And the factors influence cow health, such as with increased digestive upsets as well as decreased milk component production.
Cause and effect
Once the data were gathered, the dairy assessed key areas including standard operating procedure compliance, facility limitations and management routines. Often, changes in rumination measured on-farm reflect changes in feed or feeding management, cow grouping or cow movement, and overall cow comfort.
To begin, the dairy manager encouraged feeders to push up feed more often. This action helped reduce rumination variation a bit – but didn’t solve the problem.
Further evaluation found that due to a change in feeding team personnel, feed for this pen was mixed longer than for the other pen, negatively affecting the physical properties of the ration. Not surprisingly, particle size was not optimal nor were neutral detergent fiber levels.
Also, due to physical restraints on the dairy, the pen had become more overcrowded than in the past. The cows were not able to eat, then rest and ruminate as long as they had in the past. This meant cows were forced to change their desired behavior.
In addition, since there was not enough room at the bunk, the ration was sorted by the time the later-feeding cows made it to the bunk. Therefore, the ration they consumed was of lower quality than intended.
Once these facts were discovered, the cows’ rumination and performance responses made perfect sense.
According to researchers, cows that are forced to delay their feeding time due to overcrowding may consume a poorer-quality diet, and these cows may be unable to maintain adequate nutrient intake to maintain high levels of milk production.
Furthermore, when cows do not have access to feed when they want to eat, they may overeat following a period of feed deprivation. Increased feeding competition due to overstocking may reduce intake and increase feeding rate, possibly increasing the risk for metabolic problems such as displaced abomasum and subacute ruminal acidosis.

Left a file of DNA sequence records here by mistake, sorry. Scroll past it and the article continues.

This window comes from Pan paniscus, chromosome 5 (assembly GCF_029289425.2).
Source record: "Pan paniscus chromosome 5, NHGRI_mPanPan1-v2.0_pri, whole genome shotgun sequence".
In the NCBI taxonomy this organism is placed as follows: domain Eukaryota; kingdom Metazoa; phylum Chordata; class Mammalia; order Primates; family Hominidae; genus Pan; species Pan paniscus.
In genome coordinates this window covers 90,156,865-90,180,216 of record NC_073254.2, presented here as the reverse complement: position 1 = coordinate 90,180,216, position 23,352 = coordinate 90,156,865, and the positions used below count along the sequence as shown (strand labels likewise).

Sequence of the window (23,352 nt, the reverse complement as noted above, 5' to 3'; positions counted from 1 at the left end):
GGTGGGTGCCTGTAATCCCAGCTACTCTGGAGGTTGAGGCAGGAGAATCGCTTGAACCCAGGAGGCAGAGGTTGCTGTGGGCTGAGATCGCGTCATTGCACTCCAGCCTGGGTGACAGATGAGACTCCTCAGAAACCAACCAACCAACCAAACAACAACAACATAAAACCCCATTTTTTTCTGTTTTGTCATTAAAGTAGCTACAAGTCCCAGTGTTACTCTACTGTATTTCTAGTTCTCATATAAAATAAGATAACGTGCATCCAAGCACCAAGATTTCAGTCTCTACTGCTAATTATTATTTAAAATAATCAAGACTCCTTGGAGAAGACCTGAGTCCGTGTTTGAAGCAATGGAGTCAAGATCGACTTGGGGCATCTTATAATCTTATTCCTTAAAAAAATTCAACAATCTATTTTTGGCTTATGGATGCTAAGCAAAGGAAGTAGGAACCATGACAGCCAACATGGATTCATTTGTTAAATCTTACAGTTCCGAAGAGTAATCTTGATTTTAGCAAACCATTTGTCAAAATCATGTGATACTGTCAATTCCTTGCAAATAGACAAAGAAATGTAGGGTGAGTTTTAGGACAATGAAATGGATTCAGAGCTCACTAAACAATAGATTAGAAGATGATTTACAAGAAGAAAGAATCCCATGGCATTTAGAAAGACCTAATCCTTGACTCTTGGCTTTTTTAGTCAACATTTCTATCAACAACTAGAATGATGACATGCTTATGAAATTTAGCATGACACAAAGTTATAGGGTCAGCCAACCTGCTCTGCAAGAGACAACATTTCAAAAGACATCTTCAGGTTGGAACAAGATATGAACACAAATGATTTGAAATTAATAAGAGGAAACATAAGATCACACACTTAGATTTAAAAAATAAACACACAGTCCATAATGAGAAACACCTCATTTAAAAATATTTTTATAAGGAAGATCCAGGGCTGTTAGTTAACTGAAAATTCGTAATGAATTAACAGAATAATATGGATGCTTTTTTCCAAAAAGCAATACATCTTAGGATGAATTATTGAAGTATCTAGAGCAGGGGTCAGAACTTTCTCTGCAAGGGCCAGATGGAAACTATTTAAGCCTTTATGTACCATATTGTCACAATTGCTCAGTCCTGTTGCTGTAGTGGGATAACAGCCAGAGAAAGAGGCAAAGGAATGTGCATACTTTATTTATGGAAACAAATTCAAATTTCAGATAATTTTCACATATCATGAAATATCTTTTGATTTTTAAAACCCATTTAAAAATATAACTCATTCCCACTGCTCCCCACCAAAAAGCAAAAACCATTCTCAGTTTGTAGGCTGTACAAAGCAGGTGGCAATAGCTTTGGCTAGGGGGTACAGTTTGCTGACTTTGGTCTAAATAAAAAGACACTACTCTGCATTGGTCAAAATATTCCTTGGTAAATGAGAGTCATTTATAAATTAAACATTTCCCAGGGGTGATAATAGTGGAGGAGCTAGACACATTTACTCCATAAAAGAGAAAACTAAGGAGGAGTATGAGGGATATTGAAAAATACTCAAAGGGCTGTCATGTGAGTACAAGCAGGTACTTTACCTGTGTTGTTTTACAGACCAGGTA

Additional research reveals that when pens are overstocked by 30 percent in a four-row barn, the number of cows ruminating at any given time drops by 10 percentage points. A two-hour difference in rumination time per day results in 9.4 gallons of saliva production – enough buffering capacity for an entire day.
As a long-term resolution, the dairy retrained feeding personnel about proper feed mixing and feed delivery procedures, using the rumination data to demonstrate what happens to the cow when protocols are not observed. The training has been scheduled on a regular basis to help prevent procedural drift, as well.
Next, the dairy adjusted its grouping strategy to better distribute animals and prevent overcrowding extremes. It is also exploring the expansion of facilities as a possible way to prevent a return of the overcrowding issue.
Finally, dairy managers and the farm’s nutritionist renewed efforts to reduce nutritional variation wherever possible. The lessons from this troubleshooting experience underscored the constructive role real-time rumination monitoring plays in the dairy’s management.
References omitted but are available upon request. Click here to email an editor.
Brandt Kreuscher is a dairy business manager with Allflex USA and SCR Dairy. Email Brandt Kreuscher.